Nucleation is a mysterious phenomenon that is difficult to be observed experimentally because the size of nuclei is as small as nanoparticles or even smaller, and, therefore, possible observation methods and the resulting understanding of the nucleation processes is very limited.
Recently, transmission electron microscopy using a liquid cell has been developed so that pre-nucleation and nucleation processes even in a solution could directly be observed in situ. This method has shown us totally different nucleation pathways from the classical nucleation pathway thanks to visualization of a time resolved nucleation processes of nanoparticles from a solution. We found the processes surprisingly complex instead of being clarified which puzzled us so far. Further developments of the microscopy and related techniques might make it a puzzle of more complexity or hopefully something clearer. In this symposium, we may be able to find hints to unpuzzle more realistic nucleation mechanisms than the classical nucleation mechanism suggested. In the school lectures we will prepare the topics on classical nucleation and non-classical nucleation, being discussed from both theories and experimentals.
In the symosium/school we can discuss on the nucleation of nano-particles, colloids, quasicrystals and so on, as well as classical and non-classical nucliation.
Professor Sunagawa was the first person who started to observe the crystals and minerals surfaces by phase contrast microscopy in 1960’s. The phase contrast microscopy is based on the simple physical principle which was invented by Zernike who was awarded Nobel prize and is capable to see mono-molecular growth steps on crystals. The technique is still very important to study the history, and the mechanism of the crystal growth. As seen in the study of SiC and protein crystal growth, we still employ this microscopy and the similar interferometry to improve the quality of crystals as well as to study the growth mechanism.
New optical microscopic and interferometric techniques have been developed so far, about which we will be able to experience during the experimental course of this school. Modern AFMs are also available.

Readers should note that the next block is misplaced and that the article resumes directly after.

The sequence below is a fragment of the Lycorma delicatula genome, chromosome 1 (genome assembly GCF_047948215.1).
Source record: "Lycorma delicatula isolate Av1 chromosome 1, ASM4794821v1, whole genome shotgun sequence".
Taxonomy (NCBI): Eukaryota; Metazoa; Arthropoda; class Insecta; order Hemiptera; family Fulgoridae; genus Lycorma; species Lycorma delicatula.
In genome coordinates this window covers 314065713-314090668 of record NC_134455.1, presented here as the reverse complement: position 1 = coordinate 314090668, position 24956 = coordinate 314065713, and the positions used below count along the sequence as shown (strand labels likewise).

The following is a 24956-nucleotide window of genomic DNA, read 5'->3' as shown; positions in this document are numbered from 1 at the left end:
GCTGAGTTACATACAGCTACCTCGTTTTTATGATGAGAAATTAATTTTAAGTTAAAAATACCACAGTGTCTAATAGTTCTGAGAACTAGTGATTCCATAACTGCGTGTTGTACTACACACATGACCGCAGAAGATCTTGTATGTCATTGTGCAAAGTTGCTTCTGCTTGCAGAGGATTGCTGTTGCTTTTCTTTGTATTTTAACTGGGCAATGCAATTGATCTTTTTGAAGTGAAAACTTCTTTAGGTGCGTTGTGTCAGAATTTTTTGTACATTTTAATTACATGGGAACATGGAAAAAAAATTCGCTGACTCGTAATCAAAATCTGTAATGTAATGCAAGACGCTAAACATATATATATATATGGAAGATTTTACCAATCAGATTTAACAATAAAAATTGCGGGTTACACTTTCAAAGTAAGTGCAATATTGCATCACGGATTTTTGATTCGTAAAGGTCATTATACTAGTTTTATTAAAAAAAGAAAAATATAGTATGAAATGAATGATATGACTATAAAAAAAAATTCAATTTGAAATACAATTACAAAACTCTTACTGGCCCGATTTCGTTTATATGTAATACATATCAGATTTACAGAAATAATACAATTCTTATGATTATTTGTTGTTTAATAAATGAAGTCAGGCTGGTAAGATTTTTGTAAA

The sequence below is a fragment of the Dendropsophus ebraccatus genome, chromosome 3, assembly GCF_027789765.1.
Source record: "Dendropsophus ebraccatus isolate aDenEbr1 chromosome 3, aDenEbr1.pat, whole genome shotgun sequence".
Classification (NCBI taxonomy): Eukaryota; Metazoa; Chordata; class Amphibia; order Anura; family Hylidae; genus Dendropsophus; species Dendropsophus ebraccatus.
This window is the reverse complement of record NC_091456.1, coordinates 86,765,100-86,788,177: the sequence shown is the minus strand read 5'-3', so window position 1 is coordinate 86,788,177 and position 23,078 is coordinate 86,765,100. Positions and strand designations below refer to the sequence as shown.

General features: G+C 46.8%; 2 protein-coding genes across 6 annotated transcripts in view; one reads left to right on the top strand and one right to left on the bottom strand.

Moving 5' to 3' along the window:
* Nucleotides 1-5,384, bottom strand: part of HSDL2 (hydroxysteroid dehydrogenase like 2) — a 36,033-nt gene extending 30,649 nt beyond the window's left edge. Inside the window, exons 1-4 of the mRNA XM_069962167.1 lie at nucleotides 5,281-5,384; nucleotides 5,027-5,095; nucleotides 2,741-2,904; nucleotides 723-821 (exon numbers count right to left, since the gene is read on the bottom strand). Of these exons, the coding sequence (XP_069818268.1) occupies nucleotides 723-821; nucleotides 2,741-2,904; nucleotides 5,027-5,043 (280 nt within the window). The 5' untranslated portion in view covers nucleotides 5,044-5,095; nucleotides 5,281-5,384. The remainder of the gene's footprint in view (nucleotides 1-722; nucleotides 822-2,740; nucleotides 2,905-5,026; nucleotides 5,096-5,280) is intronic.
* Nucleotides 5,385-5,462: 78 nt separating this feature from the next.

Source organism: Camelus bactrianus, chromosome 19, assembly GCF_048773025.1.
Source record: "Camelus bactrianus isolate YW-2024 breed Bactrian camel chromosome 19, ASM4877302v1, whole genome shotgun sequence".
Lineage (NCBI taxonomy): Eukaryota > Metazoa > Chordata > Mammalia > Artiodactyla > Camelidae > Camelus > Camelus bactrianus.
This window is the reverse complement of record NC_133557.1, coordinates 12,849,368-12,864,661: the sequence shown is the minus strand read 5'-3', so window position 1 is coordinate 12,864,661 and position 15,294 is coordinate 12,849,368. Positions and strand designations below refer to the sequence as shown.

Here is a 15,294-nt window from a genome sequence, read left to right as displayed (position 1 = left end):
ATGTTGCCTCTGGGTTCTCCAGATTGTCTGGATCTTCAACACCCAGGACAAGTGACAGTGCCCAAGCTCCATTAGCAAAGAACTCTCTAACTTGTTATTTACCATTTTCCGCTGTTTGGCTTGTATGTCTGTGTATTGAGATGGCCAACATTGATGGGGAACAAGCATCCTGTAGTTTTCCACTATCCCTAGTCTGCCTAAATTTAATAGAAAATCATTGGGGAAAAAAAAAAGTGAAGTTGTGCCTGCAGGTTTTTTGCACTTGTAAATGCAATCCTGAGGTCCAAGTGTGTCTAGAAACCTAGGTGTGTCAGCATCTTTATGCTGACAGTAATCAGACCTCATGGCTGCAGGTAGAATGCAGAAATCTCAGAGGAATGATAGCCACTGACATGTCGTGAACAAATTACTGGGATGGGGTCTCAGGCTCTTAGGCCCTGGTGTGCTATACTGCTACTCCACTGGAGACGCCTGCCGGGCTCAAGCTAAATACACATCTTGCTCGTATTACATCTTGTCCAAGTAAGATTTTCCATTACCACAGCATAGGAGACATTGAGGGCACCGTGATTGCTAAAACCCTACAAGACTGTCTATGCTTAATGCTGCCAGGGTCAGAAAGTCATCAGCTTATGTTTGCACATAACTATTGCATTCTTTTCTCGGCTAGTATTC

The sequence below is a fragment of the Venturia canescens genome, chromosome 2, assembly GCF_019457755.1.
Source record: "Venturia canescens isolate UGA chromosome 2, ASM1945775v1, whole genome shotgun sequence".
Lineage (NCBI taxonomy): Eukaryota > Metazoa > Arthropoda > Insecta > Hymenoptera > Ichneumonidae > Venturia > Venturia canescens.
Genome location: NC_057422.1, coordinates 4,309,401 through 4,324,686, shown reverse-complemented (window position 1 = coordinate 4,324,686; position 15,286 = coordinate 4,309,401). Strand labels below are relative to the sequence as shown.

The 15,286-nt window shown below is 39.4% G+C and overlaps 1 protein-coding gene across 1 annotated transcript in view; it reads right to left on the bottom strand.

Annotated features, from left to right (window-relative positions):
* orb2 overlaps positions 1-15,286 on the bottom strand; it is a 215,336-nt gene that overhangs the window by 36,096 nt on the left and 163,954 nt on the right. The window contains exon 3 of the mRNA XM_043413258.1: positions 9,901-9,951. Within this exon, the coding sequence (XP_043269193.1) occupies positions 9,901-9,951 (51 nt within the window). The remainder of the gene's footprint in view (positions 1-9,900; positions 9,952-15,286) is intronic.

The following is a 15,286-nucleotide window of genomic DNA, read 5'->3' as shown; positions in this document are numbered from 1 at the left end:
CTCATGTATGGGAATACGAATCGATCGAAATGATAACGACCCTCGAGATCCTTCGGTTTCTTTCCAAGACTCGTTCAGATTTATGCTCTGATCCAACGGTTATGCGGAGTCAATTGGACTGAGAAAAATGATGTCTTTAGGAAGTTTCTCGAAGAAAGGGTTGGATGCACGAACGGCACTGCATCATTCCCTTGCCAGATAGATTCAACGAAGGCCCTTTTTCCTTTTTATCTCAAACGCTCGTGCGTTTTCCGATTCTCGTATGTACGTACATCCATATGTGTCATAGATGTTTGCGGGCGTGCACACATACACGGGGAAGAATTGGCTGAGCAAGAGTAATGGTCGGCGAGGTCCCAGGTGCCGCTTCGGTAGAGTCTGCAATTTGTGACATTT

The interface is also related to the growth rate and so to the growth mechanism, for instance, through roughening transition or 2D nucleaton. The interface patterns are the results of crystal growth or dissolution, the mechanism and the hisotry or perfection can be analyzed.
Morphology of Nano-particles and Crystals will be discussed based on various ideas including periodic bond chain (PBC) models and structural considerations. This ideal was later improved by considering the effect of environmental conditions and surface roughening in the group of Professor Bennema in the Netherlands.
Importance of screw dislocations on crystal growth under low supersaturation was theoretically proposed by F. C. Frank in 1949. Immediatelly the following year, spiral growth steps that predicted by Frank was found on prism faces of beryl crystals. Why nobody could report such spiral step patterns before Frank? Probably it was due to the lack of the viewpoint what the spiral patterns mean. Theories give us an answer how to observe the nature.
As the development of the study of crystal growth, the theories are getting minute and complex, so we can no longer obtain the solution by analytic methods. As the progress of observation or experimental equipments, the data is getting too huge to handle by human power. The numerical techniques, such as machine learning, will become important in this field as well.
In this symposium/school, we would like to discuss how theories, simulation and machine learning should play a leading role on the study of crystal growth.
The methods of surface observation are mainly introduced. Recent developments in the technologies and methodologies will be reviewed, AFM with atomic resolution, modern microscopies and high resolution highspeed interferometry. These modern are utilized not only for the fundamental researches but also for characterization of semiconductors and so on.